Skip to content

HTTPS clone URL

Subversion checkout URL

You can clone with
or
.
Download ZIP
Newer
Older
100755 304 lines (246 sloc) 12.141 kB
9f90fe6 @tmoertel Add fairness analysis
authored
1 #!/usr/bin/Rscript
2
3 ### Analysis of 2012/2013 real-estate assessments for Mt. Lebanon, Pennsylvania
4 ### Tom Moertel <tom@moertel.org>
5 ###
6 ### Sources:
7 ###
8 ### [1] Allegheny County 2012 "base-year" assessments
9 ### http://www2.county.allegheny.pa.us/RealEstate/Default.aspx
10 ###
11 ### [2] Allegheny County 2013 "reval" assessments
12 ### http://www2.alleghenycounty.us/reval/
13 ###
14 ### [3] Allegheny County residental real-estate sales data set from
15 ### Pittsburgh Neighborhood and Community Information System at
16 ### the University Center for Social and Urban Research
17 ### http://www.ucsur.pitt.edu/thepub.php?pl=370
18
19
20 library(ggplot2)
21 library(scales)
22 library(plyr)
23 library(reshape2)
24
25
26 ## Load the data sets
27
28 ## First: assessments
29 baseval <- read.csv("data/mtlebo_baseval.csv", sep = "|") # 2012
30 reval <- read.csv("data/mtlebo_reval.csv", sep = "|") # 2013 reassessment
31 bothval <- merge(baseval, reval, by = "Parcel_ID", all = T) # combined
32 bothval <- mutate(bothval, PIN = gsub("-", "", Parcel_ID),
33 State_Code.y = reorder(State_Code.y,
34 0.0 - Total_Value_2013_Reval, sum, na.rm = T))
35
36 ## Second: residental real-estate sales
37 re_sales <- read.csv("data/re_sales_2010_2011.csv", comment.char = "#")
38 re_sales <- rename(re_sales, c(MAPBLOLOT = "PIN"))
39
40 ## Merge the data sets
41 re_sales_bothval <- merge(re_sales, bothval, by = "PIN")
42
43 ## Narrow to columns useful for comparison of old/new assessments
44 re_comp <- with(re_sales_bothval,
45 data.frame(PIN = PIN,
46 Sold_For = SALEPRICE,
47 Was_Assessed_At = Total_Value_2012_Mkt,
48 Reassessed_At = Total_Value_2013_Reval))
49
50
51 ## Establish some cutoffs to exlude properties w/ low predictive value
52 LOW_CUTOFF <- 50000 # excludes ~ 1.8% of properties
53 HIGH_CUTOFF <- 1000000 # excludes ~ 0.2% of properties
54
55
56 ## Create a training set for relating assessed values to actual sales
57 ## prices for the same properties; we exclude fringe properties where
58 ## the sales data aren't dense enough to yield reliable predictions.
59 ## The resulting set comprises 863 properties.
60 training_set <-
61 subset(re_comp,
62 # drop extreme properties, which have little predictive value
63 Reassessed_At > LOW_CUTOFF &
64 Was_Assessed_At > LOW_CUTOFF &
65 Sold_For > LOW_CUTOFF & Sold_For < HIGH_CUTOFF &
66 Reassessed_At < 2 * Was_Assessed_At # suggests unusual circumstances
67 )
68
69
70 ## Now we create some models to "capture" how the assessed values
71 ## related to actual market prices for our training set. We use
72 ## non-parametric additive models because we have no interest in
73 ## understanding the underlying assessment models and their
74 ## parameters; rather we want to record their predictions, warts and
75 ## all, so that we can "replay" them in reverse, applying them to
76 ## reassessed properties outside of our training set to estimate their
77 ## fair-market values. For example, if the the houses in our training
78 ## set that sold for about $100,000 were reassessed for about $120,000
79 ## on average, our models will predict that, on average, homes
80 ## reassessed at $120,000 will generally sell for about $100,000
81 ## on the market.
82
83
84 require(mgcv) # load libraries for general additive modeling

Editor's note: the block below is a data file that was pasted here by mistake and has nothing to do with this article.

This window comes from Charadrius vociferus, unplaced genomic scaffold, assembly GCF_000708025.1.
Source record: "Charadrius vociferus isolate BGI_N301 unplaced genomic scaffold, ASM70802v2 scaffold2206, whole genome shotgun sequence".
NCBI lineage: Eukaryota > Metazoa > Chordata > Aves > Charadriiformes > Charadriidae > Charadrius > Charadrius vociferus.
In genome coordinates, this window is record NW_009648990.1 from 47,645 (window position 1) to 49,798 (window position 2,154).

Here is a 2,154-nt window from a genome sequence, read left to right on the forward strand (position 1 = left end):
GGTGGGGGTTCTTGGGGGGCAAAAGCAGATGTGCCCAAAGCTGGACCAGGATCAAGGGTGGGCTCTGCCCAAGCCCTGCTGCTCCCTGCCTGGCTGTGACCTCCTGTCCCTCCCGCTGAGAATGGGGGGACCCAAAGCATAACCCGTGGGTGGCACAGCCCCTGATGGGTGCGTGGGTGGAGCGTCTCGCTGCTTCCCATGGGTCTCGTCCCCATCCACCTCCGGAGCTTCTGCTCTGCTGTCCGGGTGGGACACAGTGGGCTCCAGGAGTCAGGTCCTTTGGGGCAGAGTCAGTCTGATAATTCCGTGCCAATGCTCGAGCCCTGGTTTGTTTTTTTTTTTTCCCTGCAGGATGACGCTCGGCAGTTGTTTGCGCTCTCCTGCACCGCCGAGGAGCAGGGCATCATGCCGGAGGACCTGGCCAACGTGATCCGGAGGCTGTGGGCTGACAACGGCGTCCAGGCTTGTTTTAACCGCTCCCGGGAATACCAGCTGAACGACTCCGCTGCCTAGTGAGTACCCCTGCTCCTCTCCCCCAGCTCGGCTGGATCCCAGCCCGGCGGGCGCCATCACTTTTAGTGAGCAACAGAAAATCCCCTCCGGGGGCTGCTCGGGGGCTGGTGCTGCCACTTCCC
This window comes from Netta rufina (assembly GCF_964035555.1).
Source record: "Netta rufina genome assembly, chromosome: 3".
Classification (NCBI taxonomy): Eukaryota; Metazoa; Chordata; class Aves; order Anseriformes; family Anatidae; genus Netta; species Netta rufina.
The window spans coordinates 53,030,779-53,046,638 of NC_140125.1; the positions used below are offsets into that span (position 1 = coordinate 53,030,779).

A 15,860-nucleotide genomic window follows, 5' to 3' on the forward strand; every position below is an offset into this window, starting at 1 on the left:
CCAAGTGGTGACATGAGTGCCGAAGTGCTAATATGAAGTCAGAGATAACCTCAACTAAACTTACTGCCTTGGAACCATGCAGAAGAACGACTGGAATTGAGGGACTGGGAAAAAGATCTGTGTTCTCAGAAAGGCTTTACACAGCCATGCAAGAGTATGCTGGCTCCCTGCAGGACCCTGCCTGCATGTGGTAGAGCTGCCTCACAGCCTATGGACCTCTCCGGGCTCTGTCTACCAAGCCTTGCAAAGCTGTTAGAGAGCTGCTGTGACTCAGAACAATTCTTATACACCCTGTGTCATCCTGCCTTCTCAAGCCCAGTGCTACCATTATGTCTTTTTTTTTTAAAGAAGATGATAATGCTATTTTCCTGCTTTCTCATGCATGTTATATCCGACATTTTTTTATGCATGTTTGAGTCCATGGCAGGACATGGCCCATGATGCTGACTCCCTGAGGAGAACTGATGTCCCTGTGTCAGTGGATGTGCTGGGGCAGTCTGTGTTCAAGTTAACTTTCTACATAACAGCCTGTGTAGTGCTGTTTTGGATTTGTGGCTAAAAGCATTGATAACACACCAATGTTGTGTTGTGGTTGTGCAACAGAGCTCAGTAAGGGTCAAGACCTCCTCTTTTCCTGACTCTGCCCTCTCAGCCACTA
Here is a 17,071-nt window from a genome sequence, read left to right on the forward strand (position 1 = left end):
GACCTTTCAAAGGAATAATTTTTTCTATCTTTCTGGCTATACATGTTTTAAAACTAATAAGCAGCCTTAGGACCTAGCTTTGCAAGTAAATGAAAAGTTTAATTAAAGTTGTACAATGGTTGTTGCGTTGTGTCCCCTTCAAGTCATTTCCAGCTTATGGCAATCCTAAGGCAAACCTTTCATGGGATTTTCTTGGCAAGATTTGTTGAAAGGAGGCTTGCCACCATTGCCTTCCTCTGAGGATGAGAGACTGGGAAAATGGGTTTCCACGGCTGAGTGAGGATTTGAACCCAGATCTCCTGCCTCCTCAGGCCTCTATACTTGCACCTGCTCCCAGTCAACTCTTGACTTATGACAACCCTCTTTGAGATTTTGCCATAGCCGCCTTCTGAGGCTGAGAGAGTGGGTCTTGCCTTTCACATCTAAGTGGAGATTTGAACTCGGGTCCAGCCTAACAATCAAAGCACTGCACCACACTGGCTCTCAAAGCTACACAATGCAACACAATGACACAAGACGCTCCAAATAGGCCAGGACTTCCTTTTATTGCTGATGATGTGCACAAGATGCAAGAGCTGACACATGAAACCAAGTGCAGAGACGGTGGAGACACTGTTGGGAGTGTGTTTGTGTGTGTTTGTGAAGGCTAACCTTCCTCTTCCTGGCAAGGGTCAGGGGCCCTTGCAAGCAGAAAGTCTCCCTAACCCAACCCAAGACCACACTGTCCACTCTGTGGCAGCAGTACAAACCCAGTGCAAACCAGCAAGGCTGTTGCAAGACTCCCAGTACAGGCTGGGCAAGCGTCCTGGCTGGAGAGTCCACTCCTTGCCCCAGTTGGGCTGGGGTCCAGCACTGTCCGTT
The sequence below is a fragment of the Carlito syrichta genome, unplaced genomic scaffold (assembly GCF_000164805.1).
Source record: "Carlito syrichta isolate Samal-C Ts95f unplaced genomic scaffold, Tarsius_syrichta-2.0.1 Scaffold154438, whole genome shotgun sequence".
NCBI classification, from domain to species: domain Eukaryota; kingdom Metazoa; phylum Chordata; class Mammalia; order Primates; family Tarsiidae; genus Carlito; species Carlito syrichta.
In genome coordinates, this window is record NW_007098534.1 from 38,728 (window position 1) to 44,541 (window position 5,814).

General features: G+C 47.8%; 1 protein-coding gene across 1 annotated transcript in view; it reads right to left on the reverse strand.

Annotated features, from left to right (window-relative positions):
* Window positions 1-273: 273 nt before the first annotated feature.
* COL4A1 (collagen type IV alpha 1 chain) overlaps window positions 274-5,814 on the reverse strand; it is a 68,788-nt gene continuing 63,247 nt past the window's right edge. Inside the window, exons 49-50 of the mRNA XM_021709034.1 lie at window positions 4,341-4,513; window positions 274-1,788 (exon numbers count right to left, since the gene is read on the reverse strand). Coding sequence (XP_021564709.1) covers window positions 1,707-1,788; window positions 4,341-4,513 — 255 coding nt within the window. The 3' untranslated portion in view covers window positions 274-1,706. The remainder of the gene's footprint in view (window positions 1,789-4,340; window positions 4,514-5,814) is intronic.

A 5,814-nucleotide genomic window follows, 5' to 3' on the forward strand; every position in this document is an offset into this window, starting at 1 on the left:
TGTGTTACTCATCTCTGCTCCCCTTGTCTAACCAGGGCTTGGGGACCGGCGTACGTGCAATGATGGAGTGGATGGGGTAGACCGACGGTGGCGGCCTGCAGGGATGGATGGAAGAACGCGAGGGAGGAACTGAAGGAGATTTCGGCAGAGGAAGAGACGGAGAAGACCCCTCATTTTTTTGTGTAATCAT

85
86
87 ## two smooths
88 (price_gam <- gam(Sold_For ~
89 s(Was_Assessed_At, bs = "ad") +
90 s(Reassessed_At, bs = "ad"),
91 data = training_set,
92 family = Gamma(link = log),
93 method = "ML"))
94
95 ## one 2-var smooth
96 (price_gam2 <- gam(Sold_For ~
97 s(Was_Assessed_At, Reassessed_At, bs = "ad"),
98 data = training_set,
99 family = Gamma(link = log),
100 method = "ML"))
101
102 ## one 2-var smooth
103 (price_gam3 <- gam(Sold_For ~
104 s(Was_Assessed_At, Reassessed_At, bs = "ad", k = 20),
105 data = training_set,
106 family = Gamma(link = log),
107 method = "ML"))
108
109
110 ## All 3 models fit about as well as could be hoped, but the 3rd model
111 ## fits a teensy bit better, so we prefer it, even though the results
112 ## we get later would be about the same with any of the models.
113 anova(price_gam, price_gam2, price_gam3, test = "F")
114 AIC(price_gam, price_gam2, price_gam3)
115
116 summary(price_gam3)
117
118
119 ## Plotting the smoothed surfaces of the first model is instructive.
120 ## It's easy to see that both old and new assessments are regressive,
121 ## (i.e., overvaluing lower-valued properties and undervaluing
122 ## higher-valued properties) and that the new assessments are even
123 ## moreso than the old.
124 par(mfrow = c(1,2))
125 plot(price_gam, residuals = T, ylim = c(-1,2))
126
127
128
129 ## Additionally, we fit a nonparametric kernel-smoothing model that is
130 ## less constrained than the GAMs. This is pretty close to "just
131 ## letting the data speak." The downside is that we may overfit to
132 ## weirdness in the data set that is not predictive of general market
133 ## pricing. (That's why we also use our price_gam3 model for
134 ## comparison.)
135
136 library(np)
137
138 price_np <- npreg(log(Sold_For) ~ Was_Assessed_At + Reassessed_At, bs = "ad",
139 data = training_set)
140
141 summary(price_np)
142
143
144
145
146 ## Now we're going to predict actual market prices for Mt. Lebanon
147 ## residences. We're going to exclude about 2% of the most- and
148 ## least- expensive residences, for which our model didn't have
149 ## sufficient training data to yield reliable predictions. This
150 ## exclusion shouldn't affect our conclusions much because the bulk of
151 ## the residential tax base is still accounted for. Further,
152 ## residences account for most of Mt. Lebanon's property value and
153 ## the vast majority of Mt. Lebanon taxpayers, so we're only going to
154 ## consider unfairness among owners of residential property.
155 ##